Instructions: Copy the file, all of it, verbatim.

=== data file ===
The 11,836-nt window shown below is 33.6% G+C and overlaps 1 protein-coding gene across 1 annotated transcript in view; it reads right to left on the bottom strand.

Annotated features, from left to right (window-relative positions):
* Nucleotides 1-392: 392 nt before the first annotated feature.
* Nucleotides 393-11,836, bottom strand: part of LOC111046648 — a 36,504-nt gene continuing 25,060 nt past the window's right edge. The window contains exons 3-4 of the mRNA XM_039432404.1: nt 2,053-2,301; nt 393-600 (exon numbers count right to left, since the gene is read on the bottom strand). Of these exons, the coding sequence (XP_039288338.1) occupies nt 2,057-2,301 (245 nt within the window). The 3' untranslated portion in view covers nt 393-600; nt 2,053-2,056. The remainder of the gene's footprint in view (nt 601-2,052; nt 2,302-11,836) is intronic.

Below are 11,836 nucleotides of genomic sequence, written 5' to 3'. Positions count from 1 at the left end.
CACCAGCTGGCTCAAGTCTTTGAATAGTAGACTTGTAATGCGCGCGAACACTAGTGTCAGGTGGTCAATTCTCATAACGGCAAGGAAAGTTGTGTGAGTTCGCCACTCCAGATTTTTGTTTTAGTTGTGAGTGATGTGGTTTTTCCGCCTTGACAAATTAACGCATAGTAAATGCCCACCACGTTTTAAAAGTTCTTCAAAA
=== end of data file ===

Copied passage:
The 11,836-nt window shown below is 33.6% G+C and overlaps 1 protein-coding gene across 1 annotated transcript in view; it reads right to left on the bottom strand.

Annotated features, from left to right (window-relative positions):
* Nucleotides 1-392: 392 nt before the first annotated feature.
* Nucleotides 393-11,836, bottom strand: part of LOC111046648 — a 36,504-nt gene continuing 25,060 nt past the window's right edge. The window contains exons 3-4 of the mRNA XM_039432404.1: nt 2,053-2,301; nt 393-600 (exon numbers count right to left, since the gene is read on the bottom strand). Of these exons, the coding sequence (XP_039288338.1) occupies nt 2,057-2,301 (245 nt within the window). The 3' untranslated portion in view covers nt 393-600; nt 2,053-2,056. The remainder of the gene's footprint in view (nt 601-2,052; nt 2,302-11,836) is intronic.

Below are 11,836 nucleotides of genomic sequence, written 5' to 3'. Positions count from 1 at the left end.
CACCAGCTGGCTCAAGTCTTTGAATAGTAGACTTGTAATGCGCGCGAACACTAGTGTCAGGTGGTCAATTCTCATAACGGCAAGGAAAGTTGTGTGAGTTCGCCACTCCAGATTTTTGTTTTAGTTGTGAGTGATGTGGTTTTTCCGCCTTGACAAATTAACGCATAGTAAATGCCCACCACGTTTTAAAAGTTCTTCAAAA